Thousands of dog owners in Renfrewshire who fail to pick up after their pet have been getting off scot-free, new statistics show.
Since 2013, Renfrewshire Council has recorded 6573 complaints or instances of dog fouling, but just 228 have resulted in someone being handed a fixed penalty notice (FPN).
That means in the past eight years, just 3.5% of recorded incidents have ended up in someone being punished for the offence.
So far this year, just one person has been fined for dog fouling despite more than 300 reports coming in.
Renfrewshire councillors have now called for the local authority to get tougher on offenders and teach children more about responsible dog ownership.
Councillor Jim Sheridan, who represents Linwood, Houston and Crosslee, said an educational programme was needed to get the message across, as well as more wardens to catch people in the act.
The former MP said: “There’s no doubt we need additional resources.
“I do not think I have ever seen a warden out and about and it would be helpful if we could get more of them out.
“I think we also really need some sort of educational programme to teach kids about responsible dog ownership and get the message out there that if you are seen not picking up after your dog by someone, you will be getting fined.
“And we need to make sure people do actually get fined, because dog walkers talk to each other and if one says they know someone who got fined, then that concentrates people’s minds.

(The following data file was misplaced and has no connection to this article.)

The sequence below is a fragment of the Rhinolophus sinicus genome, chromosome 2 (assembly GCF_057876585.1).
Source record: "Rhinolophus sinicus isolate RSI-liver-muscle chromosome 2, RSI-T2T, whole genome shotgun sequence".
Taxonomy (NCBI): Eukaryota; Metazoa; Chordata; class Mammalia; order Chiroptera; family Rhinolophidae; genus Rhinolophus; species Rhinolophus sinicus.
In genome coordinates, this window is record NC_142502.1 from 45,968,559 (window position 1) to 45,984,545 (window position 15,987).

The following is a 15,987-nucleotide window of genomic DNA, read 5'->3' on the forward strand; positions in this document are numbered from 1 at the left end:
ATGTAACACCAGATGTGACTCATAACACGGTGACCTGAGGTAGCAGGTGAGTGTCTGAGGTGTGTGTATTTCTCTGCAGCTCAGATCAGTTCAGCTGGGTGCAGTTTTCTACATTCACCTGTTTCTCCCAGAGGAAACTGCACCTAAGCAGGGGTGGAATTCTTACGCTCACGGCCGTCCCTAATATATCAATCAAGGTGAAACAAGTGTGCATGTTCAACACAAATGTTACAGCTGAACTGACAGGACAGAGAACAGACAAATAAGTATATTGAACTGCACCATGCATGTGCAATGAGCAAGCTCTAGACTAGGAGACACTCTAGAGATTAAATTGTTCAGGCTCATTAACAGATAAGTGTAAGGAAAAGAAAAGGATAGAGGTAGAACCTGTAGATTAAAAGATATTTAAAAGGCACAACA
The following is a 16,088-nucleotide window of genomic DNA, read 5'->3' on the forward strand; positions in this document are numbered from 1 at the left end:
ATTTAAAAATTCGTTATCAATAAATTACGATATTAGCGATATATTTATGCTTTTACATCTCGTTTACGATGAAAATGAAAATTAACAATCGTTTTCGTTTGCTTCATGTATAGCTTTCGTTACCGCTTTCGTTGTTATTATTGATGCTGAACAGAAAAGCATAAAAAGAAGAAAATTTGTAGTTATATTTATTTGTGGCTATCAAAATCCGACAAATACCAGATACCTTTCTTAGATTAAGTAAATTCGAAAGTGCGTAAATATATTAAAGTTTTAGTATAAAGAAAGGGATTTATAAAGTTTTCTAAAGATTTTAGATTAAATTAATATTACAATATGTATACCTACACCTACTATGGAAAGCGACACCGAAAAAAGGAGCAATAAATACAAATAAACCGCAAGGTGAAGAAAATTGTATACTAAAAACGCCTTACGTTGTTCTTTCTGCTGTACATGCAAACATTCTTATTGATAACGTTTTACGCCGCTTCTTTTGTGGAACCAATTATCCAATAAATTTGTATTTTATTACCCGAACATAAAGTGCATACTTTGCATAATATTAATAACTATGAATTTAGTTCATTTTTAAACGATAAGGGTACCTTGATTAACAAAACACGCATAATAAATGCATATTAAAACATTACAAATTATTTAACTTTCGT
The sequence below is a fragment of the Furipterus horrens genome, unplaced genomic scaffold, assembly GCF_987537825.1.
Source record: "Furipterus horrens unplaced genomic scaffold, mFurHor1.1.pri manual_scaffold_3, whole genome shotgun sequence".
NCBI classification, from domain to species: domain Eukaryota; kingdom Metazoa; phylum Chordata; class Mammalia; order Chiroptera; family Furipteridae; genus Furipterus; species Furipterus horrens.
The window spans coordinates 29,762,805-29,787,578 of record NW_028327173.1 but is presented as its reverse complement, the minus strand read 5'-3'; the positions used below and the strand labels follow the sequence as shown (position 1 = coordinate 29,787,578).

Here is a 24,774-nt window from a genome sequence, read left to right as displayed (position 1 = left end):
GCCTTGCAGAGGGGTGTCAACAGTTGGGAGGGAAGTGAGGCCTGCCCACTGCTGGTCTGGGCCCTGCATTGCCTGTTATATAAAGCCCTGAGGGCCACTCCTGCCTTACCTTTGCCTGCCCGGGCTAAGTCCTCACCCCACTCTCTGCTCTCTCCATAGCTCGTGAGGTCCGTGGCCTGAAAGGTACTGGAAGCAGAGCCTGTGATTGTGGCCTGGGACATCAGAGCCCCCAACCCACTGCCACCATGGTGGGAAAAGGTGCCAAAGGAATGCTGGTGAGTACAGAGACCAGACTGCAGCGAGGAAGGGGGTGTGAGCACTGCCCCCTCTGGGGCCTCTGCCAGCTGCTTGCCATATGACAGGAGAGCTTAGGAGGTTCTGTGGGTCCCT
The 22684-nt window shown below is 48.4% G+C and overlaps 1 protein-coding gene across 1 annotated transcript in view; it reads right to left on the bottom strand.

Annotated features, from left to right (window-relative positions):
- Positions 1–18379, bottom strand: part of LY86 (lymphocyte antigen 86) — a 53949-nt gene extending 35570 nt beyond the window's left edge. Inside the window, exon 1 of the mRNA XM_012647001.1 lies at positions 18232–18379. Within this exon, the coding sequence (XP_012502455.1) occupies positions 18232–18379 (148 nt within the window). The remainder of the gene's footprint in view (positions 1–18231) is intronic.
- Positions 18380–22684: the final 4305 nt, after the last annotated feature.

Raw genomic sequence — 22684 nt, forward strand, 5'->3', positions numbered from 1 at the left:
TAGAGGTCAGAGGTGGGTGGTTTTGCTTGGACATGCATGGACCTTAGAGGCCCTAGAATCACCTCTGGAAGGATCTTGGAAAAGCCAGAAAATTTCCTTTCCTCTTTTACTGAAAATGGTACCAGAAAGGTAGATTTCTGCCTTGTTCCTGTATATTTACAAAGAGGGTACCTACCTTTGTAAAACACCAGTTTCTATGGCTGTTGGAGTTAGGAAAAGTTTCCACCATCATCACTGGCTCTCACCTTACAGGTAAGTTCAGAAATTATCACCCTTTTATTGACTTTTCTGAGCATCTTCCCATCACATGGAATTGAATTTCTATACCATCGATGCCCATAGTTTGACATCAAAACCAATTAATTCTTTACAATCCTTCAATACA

“But the bottom line is, dog fouling is disgusting and there is no excuse for it. There are ample dog bins available and people should be encouraged to use them.”
Dog mess can also carry roundworm eggs, which pose a serious health risk, particularly to children.
Ingestion of dog foul can lead them to contract toxocariasis, which has symptoms including inflammation of internal organs and, in some cases, loss of vision.
Dog owners who don’t pick up after their hounds can face a fine of £80.
Council bosses said officers have been highlighting the issue in hotspots using methods such as stencilling on pavements and they insist warden patrols have been increased.
But they have admitted catching people in the act – which is what they need to do to issue a fine – remains complicated.
A council spokesman said: “We’re working hard to change the behaviour of dog owners who fail to pick up after their dog and the Team Up to Clean Up campaign is leading this culture change.
“We have been highlighting the issue in hotspots with additional signage, stencilling on the pavement and increased warden patrols.
“Unfortunately to issue a fine, we need to catch the person in the act which can be difficult, but we will continue to do all we can in terms of enforcement.
“These stats do take into account reports by our own teams when they come across instances of dog fouling and each one is investigated and cleared by our teams.”
By Local Democracy Reporter Stephanie Brawn
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